Ashley Parker Angel gets into a fight at the Roxy when a drunk calls him “cupcake” and slaps him

There and Back just keeps on delivering the awesome. In two short weeks, we’ve gone from the emotions of childbirth to bar fights. Yes, this week, Ashley gets physical with a drunk who called him “cupcake.” But there was even more excitement before the fight:

  • Ashley told Tiffany’s mother that he was being a crappy dad. “Mom, I know that both of you guys are picking up the slack with Lyric. … I’m just trying to do everything I can do to get us to place where we’re not living check to check,” he said. His plan involved going to a temp agency, dressed in a respectable blue shirt and tie but with jeans and hair that hadn’t been washed since Bill Clinton was president.
  • “I’m such a rock star, yeah,” Ashley said, realizing just how far he’d fallen.
  • I’m willing to accept the most absurd things on reality shows, but if the temp agency guy Ashley met with isn’t an improvisational comedian hired by the producers, I’m an orangutan. The whole place looked fake, starting with the “Hot Jobs” sign outside the door which appeared to have been constructed by a kindergarten teacher. Either it was fake, or these were the only yahoos who’d let producers film there. The agency guy told Ashley that, based on his complete lack of experience and skills, that he was only qualified to do “human directional advertising. … You get to stand outside of a building or something and you hold a sign.” In other words, you get to help the producers make a funny episode.
  • Ashley called Jacob to get work on a construction site. He’s not qualified to answer phones, but we’re going to let him assemble a house?
  • Jacob and his elbow-length dreads pulled up to Ashley’s house in his white Corvette, with “Club Foot” by Kasabian playing in the background, all of which suggests Jacob is way more bad-ass than he will ever be.
  • On the job, Ashley tried to use a tape measure. “It’s like two millimeters under 42 inches. What are the tiniest measurements on here? Millimeters?” Even Jacob knew the answer: “Centimeters,” he said, exasperated.
  • As it turns out, they were building a house for some former O-Town fans. Jacob said, “I don’t like getting seen on the job site, because then everybody else looks at you like a nancy-boy.” Still insecure after all these years and all those dreads, Jacob?
  • I’m not really buying that Ashley is doing more than showing up at the construction site for more than a few hours to get some footage, especially since he later referred to his pay as “a couple grand” for a few days a week for a few weeks.
  • Time for the fight. At the Roxy, some drunk guy yelled at Ashley, “Hey, asshole. Yeah, you, cupcake. You and your ugly fucking friends get the fuck out.” Then the guy slapped Ashley in the face. Um, drunk dude, if you used to masturbate to the “Liquid Dreams” video, it’s okay. There’s no reason to take your self-hatred out on Ashley.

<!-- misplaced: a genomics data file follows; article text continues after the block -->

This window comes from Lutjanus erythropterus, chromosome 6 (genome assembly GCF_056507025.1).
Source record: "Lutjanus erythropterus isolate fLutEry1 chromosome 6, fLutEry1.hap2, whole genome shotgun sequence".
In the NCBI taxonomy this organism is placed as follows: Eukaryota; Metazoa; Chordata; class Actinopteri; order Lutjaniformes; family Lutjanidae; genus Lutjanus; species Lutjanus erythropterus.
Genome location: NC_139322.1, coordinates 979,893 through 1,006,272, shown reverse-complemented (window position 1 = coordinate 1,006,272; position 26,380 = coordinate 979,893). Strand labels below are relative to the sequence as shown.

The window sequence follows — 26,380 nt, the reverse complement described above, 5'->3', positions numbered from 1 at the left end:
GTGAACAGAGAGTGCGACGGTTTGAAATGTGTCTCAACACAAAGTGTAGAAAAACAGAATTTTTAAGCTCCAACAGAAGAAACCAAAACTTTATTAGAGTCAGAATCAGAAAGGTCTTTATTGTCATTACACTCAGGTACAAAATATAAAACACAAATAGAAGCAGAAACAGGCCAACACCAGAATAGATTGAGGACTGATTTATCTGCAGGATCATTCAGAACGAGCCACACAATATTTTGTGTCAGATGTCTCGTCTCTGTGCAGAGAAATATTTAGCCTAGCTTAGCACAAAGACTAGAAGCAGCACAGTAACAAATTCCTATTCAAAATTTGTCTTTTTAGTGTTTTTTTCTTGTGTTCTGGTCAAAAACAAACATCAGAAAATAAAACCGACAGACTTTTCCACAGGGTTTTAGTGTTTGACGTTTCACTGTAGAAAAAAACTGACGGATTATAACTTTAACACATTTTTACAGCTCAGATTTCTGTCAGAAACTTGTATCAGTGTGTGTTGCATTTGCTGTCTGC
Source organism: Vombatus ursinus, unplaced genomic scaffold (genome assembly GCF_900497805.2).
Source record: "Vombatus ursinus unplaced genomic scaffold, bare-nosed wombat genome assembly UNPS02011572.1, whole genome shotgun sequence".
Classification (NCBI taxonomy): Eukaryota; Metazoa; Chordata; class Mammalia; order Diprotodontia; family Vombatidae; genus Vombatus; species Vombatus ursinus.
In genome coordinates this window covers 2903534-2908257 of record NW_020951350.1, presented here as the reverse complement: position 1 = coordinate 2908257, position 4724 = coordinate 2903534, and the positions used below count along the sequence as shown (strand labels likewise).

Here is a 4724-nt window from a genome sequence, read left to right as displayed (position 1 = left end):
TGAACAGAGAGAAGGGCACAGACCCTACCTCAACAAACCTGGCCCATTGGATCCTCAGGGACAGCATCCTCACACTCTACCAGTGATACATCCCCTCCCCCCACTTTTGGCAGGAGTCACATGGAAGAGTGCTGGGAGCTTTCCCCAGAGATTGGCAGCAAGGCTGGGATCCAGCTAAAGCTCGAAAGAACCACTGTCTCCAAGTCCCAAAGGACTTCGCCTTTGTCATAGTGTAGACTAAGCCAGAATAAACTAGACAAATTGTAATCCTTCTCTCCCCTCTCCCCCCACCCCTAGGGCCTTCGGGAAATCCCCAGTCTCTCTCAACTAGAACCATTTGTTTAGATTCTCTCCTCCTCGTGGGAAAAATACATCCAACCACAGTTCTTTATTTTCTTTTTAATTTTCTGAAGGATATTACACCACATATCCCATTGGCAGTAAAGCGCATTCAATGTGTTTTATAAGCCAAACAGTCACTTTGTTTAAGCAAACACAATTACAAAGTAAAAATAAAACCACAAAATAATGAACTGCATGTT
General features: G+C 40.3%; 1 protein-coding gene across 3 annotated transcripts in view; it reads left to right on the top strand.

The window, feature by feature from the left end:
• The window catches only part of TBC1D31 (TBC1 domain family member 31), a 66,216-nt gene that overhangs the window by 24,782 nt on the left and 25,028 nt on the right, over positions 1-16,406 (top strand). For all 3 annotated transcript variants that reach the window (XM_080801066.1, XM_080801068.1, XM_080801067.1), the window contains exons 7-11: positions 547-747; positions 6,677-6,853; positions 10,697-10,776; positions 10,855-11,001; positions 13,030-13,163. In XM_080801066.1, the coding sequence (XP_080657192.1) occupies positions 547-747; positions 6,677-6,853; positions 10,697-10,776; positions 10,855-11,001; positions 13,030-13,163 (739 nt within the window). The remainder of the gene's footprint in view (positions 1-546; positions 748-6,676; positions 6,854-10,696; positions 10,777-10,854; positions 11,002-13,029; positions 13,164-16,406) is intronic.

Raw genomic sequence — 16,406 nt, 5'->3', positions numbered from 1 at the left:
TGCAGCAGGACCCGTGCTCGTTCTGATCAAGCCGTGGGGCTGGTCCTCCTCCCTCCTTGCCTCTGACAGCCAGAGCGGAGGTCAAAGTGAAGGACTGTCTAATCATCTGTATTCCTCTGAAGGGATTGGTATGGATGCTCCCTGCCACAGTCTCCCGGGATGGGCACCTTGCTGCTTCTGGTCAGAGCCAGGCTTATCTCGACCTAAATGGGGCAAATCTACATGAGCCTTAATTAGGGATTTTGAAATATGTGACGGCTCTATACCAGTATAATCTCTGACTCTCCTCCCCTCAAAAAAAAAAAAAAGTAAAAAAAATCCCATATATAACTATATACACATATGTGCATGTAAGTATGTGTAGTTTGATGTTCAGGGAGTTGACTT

• Ashley then threw his drink in the guy’s face and called him “bitch.” When people talk about men embracing their feminine sides, this is not what they mean.
  • Outside the club, where Ashley and company had been banished, the guy approached yet again. His face was unblurred, so he probably signed a release, and just wanted to get himself more camera time. “Cupcake. You wanna spill a drink on me again or what? That’s a cute fucking girl sweatshirt you got on there,” he said, adding, “I will smack you.” Then he did. So Ashley lunged and punched him, perhaps in the stomach.
  • During all of this, Tiffany was as aggressive, if not more so, than Ashley. So much swearing ensued that it was just one long beep, although we heard Ashley say, “Get on your knees. … What a little fucking bitch.” Later she said that Ashley’s perform-oral-sex-on-me insult excited her: “I’m totally turned on by it, baby, I love it. I love it that you told him that, it’s so great,” she said.
  • At another bar, Ashley, clearly drunk, told the story to at least half a dozen people. Again, dude, the cameras are there to record everything. Just tell them to watch your show.

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about the writer

Andy Dehnart is a journalist who has covered reality television for more than 15 years and created reality blurred in 2000. A member of the Television Critics Association, his writing and criticism about television, culture, and media has appeared on NPR and in Playboy, Buzzfeed, and many other publications. Andy, 36, also directs the journalism program at Stetson University in Florida, where he teaches creative nonfiction and journalism. He has an M.F.A. in nonfiction writing and literature from Bennington College. More about reality blurred and Andy.